A couple of months after Governor Jindal took office, Supriya Jindal formed Supriya Jindal Foundation for Louisiana’s Children.  Perhaps unsurprisingly, the foundation has received large amounts of money from corporations with pressing legal and regulatory concerns in Louisiana.

“AT&T, which needed Mr. Jindal, a Republican, to sign off on legislation allowing the company to sell cable television services without having to negotiate with individual parishes, has pledged at least $250,000 to the Supriya Jindal Foundation for Louisiana’s Children.  Marathon Oil, which last year won approval from the Jindal administration to increase the amount of oil it can refine at its Louisiana plant, also committed to a $250,000 donation. And the military contractor Northrop Grumman, which got state officials to help set up an airplane maintenance facility at a former Air Force base, promised $10,000 to the charity.
The foundation has collected nearly $1 million in previously unreported pledges from major oil companies, insurers and other corporations in Louisiana with high-stakes regulatory issues….”  NYTimes.com

Ginny Thomas has every right to promote whatever political views she wishes.  Supriya Jindal is using the corporate donations to help Louisiana kids who desperately need the help.

To pick on someone from the other side of the political spectrum, Michelle Obama is promoting reducing child obesity and encouraging all Americans to eat healthy foods.  She’s able to do this because of her status as the First Lady.  And while I don’t know it, I would not be at all surprised if some corporations have gotten on board with money and effort to help her.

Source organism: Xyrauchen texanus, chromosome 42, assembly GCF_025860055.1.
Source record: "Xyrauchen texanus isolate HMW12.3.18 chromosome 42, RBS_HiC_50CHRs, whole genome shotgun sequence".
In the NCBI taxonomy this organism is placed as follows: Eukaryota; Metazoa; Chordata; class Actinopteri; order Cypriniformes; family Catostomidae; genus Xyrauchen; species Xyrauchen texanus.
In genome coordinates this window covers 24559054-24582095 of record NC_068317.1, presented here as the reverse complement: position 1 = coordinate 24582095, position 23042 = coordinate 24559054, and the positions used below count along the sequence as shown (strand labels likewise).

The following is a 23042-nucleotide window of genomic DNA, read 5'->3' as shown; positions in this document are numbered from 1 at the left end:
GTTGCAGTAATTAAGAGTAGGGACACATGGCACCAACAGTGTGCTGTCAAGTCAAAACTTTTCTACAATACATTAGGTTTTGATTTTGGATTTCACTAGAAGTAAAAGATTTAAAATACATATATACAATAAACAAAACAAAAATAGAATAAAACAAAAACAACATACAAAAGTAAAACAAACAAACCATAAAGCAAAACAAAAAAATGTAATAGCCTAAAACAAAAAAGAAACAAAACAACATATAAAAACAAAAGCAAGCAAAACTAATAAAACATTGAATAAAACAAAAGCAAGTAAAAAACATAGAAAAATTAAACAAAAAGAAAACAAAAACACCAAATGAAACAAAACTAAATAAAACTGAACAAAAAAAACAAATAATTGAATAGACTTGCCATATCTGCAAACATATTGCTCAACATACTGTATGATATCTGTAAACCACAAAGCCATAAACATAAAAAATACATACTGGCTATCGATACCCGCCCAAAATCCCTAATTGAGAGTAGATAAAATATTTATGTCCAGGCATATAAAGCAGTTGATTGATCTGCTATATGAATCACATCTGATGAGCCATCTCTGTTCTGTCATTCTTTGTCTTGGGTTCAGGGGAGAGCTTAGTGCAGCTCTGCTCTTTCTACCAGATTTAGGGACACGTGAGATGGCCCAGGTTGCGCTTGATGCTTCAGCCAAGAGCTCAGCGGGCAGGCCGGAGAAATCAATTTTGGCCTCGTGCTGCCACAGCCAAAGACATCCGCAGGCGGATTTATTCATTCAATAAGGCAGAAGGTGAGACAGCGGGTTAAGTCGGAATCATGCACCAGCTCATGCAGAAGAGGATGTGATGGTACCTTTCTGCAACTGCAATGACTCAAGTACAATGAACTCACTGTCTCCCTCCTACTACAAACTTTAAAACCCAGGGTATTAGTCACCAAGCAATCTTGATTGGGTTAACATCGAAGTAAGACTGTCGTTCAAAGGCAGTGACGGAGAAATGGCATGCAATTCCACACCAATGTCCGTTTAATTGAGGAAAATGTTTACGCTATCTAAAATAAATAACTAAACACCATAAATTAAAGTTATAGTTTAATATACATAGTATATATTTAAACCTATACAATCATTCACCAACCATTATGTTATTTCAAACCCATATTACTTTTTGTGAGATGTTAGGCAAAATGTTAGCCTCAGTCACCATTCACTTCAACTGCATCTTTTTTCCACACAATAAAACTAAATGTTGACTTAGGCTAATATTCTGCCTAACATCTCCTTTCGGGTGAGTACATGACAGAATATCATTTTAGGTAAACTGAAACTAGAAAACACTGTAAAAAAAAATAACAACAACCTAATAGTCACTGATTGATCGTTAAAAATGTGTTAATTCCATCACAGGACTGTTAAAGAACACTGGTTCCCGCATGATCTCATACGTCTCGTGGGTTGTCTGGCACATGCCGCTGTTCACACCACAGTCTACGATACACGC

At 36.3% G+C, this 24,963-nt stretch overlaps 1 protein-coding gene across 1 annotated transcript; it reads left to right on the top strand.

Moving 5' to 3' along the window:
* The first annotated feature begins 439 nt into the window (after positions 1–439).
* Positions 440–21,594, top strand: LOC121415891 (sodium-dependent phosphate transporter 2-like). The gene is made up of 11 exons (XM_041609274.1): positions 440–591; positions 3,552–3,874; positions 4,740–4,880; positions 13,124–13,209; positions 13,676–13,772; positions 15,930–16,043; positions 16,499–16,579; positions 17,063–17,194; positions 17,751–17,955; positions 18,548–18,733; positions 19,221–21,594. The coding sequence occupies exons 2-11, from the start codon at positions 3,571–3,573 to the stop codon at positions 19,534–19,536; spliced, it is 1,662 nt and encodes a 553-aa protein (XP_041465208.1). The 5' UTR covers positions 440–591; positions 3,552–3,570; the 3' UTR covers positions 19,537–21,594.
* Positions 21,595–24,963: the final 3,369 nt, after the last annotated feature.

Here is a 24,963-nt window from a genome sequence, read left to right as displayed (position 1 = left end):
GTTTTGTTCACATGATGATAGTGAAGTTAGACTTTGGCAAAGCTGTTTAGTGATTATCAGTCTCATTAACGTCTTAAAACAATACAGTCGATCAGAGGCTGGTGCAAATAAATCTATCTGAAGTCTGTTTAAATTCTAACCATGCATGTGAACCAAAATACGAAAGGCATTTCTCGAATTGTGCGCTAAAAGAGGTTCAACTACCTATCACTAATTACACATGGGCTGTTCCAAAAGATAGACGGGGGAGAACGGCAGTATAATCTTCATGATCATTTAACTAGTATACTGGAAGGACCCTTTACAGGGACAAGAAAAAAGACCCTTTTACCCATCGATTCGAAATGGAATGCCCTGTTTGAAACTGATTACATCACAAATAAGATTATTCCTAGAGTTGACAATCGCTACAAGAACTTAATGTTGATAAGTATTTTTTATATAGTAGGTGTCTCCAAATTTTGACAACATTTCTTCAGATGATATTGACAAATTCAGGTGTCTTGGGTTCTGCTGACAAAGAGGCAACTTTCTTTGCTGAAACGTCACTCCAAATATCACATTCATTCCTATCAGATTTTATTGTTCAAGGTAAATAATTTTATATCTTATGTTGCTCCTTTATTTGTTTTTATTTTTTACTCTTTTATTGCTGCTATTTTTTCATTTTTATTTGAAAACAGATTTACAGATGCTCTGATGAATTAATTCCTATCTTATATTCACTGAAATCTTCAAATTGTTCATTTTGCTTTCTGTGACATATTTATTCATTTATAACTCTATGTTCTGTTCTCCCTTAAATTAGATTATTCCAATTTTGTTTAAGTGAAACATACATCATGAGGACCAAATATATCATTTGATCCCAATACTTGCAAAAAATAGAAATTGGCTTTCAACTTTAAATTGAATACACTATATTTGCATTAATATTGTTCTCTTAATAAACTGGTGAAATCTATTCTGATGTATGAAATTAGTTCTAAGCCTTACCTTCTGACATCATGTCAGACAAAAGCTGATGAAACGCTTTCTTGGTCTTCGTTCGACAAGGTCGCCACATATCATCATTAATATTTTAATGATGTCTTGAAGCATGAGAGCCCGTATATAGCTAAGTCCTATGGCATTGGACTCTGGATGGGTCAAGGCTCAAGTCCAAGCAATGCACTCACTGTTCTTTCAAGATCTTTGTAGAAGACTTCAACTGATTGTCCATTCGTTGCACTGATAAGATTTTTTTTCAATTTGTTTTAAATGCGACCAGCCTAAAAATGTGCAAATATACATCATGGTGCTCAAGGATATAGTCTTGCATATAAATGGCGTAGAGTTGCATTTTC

So here’s my problem.  Clarence Thomas has said that he isn’t influenced by his wife’s political work.  Bobby Jindal has said the same things about the money his wife has collected.  I’m sure Barack Obama would say similar things about corporate largesse helping Michelle Obama.  I’m not at all sure I believe them.

If Clarence, Bobby and Barack can’t do the things their wives are doing and operate legally and ethically (though Clarence might disagree with me given recent speeches), shouldn’t the prohibition extend to their wives?  The answer is no. 

Marrying someone doesn’t extinguish the non-public spouse’s “personhood.”  We are long past the days of Lady Bird Johnson and Jackie Kennedy confining their efforts to flowers and the arts.  The influence wielded by the corporations, through the spouses, on the public officials can’t and shouldn’t be stopped by statutes, regulations or ethics rules.  I just have to trust to the officials’ integrity and honor to resist the temptation to look favorably on the corporations making the indirect bribes.  But, I’m nervous.